Hello, Vouthon, and welcome to the English Wikiquote, a free compendium of quotations written collaboratively by people just like you!

To ask for advice or assistance feel free to drop by the Village Pump or ask on my talk page. Happy editing! And again, welcome! -- Mdd (talk) 20:57, 18 March 2013 (UTC)

Jan Van RuusbroecEdit

Thanks for this article. I have one request, if you can add more source to the article? For example what edition of "The Sparkling Stone" are you using? And from what pages do those quotes come from? -- Mdd (talk) 21:00, 18 March 2013 (UTC)

px specsEdit

I noted you had recently added px specifications to some images at Angelus Silesius and further large px specs to more images, and have stripped those out. Though I myself once normally used "144px" as a standard, and very rarely, usually on pages with very few images "244px", the growing consensus is that for the sake of people who need to use smaller ones, or wish larger ones, px specs should not be used, except in relatively rare cases, and for most images simply an addition of "|thumb|Quote-caption]]" should be used. ~ Kalki·· 12:57, 12 April 2014 (UTC)

Ah, thank you for letting me know this Kalki! I appreciate all your contributions to the pages on various mystics. Fantastic work ;)

As I believe has become increasingly apparent, I have long had a strong fondness for mystics of many diverse traditions, especially those who can reconcile broad ranges of ideologies within wide-compassing forms of awareness and appreciation. I am grateful that more people are adding material on the mystics lately. ~ Kalki·· 13:04, 12 April 2014 (UTC)

I've just added a quote from a book by the modern Sufi theorist Seyd Hoseein Nasr on the Angelus Silesius page. I think you'll like it!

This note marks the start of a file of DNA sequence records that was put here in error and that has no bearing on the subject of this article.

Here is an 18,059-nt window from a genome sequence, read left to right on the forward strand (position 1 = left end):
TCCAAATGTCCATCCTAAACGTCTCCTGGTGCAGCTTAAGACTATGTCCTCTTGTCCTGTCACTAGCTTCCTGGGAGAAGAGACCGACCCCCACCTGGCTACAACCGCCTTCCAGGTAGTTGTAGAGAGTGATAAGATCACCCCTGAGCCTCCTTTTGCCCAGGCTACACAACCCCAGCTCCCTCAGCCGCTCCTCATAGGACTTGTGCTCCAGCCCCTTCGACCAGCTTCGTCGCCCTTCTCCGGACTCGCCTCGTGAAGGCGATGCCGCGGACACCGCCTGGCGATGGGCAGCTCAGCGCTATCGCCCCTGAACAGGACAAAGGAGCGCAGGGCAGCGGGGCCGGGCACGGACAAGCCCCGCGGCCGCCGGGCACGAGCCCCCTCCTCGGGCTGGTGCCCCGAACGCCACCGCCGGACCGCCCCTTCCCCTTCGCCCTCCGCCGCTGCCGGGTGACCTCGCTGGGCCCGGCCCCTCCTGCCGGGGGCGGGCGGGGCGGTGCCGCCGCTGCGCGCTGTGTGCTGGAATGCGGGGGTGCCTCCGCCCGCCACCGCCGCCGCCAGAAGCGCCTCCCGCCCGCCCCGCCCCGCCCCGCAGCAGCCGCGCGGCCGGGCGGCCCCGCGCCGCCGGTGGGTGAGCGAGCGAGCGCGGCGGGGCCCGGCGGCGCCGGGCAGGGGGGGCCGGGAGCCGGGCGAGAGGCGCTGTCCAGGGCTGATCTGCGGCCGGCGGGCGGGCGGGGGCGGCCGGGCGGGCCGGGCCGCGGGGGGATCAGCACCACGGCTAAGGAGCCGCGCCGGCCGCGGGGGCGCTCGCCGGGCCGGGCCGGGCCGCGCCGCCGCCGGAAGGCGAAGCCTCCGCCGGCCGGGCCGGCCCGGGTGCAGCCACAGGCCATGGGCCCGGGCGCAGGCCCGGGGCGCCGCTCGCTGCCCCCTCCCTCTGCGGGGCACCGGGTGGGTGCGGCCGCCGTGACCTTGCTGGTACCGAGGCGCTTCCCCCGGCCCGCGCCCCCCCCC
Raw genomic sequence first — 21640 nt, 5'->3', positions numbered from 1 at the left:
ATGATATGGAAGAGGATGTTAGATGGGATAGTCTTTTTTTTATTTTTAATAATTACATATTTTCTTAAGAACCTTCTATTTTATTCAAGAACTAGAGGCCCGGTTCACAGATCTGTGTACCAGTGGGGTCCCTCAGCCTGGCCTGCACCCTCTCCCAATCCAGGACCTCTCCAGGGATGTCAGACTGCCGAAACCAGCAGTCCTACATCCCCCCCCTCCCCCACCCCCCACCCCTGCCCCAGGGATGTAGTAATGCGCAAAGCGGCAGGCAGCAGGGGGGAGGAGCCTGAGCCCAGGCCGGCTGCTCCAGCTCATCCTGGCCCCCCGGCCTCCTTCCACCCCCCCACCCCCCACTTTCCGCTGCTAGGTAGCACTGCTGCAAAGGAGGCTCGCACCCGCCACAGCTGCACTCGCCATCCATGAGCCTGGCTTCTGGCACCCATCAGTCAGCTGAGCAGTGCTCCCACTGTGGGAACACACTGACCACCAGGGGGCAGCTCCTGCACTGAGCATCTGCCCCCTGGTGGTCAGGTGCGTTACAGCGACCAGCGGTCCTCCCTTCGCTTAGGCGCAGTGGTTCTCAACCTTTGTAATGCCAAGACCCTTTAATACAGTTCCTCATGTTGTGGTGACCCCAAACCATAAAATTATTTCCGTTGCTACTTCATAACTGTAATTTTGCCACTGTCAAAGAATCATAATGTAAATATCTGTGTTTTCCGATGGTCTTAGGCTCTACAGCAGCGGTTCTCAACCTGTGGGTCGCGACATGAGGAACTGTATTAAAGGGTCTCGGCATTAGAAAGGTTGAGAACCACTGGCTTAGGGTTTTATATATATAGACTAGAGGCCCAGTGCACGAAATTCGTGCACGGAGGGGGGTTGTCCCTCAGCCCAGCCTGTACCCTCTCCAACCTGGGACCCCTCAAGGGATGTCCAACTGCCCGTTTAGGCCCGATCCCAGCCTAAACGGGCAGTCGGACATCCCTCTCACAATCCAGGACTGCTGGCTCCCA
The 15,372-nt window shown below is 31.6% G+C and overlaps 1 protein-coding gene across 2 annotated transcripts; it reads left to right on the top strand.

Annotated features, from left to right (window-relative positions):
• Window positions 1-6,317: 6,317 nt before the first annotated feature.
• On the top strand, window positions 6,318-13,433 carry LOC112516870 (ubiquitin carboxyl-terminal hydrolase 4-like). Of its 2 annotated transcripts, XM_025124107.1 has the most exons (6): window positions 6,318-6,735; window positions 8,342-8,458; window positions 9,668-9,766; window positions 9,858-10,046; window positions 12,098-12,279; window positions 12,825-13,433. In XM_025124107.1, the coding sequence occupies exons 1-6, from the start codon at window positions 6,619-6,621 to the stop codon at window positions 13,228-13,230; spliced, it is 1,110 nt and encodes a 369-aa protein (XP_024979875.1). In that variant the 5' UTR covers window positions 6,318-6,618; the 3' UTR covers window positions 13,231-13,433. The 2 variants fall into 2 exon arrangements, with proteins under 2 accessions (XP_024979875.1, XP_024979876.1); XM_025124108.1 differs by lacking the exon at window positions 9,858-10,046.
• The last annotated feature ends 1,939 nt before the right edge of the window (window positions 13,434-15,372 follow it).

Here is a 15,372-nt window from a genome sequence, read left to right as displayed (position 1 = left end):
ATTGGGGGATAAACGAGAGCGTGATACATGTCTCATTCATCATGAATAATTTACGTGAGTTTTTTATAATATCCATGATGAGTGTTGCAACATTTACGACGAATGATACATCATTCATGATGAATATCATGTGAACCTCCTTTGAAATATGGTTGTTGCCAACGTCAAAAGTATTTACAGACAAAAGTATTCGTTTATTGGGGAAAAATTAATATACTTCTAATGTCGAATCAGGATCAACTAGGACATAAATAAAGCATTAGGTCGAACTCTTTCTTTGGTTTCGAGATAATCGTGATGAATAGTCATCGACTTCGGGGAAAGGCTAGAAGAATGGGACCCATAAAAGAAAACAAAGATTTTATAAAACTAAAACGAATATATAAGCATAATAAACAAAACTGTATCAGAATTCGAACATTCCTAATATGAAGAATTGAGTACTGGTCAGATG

Thanks for that. I also appreciate the addition of the Jorge Luis Borges quote — another very interesting author. ~ Kalki·· 13:40, 12 April 2014 (UTC)

Thanks for your comment about my Cusa article! Have you ever heard of him before? As well as being a phenomenal mystic and interreligious thinker, his scientific speculations were well ahead of his time. Dig this:

"Life, as it exists on Earth in the form of men, animals and plants, is to be found, let us suppose in a high form in the solar and stellar regions. Rather than think that so many stars and parts of the heavens are uninhabited and that this earth of ours alone is peopled – and that with beings perhaps of an inferior type – we will suppose that in every region there are inhabitants, differing in nature by rank and all owing their origin to God, who is the center and circumference of all stellar regions" (De docta ignorantia)

In the 15th century :)

I was aware of Nicholas of Cusa, and had examined some of his statements in the past, primarily because he was an influence on one of my long-time heroes Giordano Bruno. I had intended to create such an article on him myself a couple years ago, but lost track of that intention (and many others). I don't recall right now if I had gathered any material for it or not, and I thank you again for starting his article today. I am just briefly back, have a couple things to do, and have to be leaving soon, but might not be gone too long, before I do a few more things here. Blessings. ~ Kalki·· 19:29, 12 April 2014 (UTC)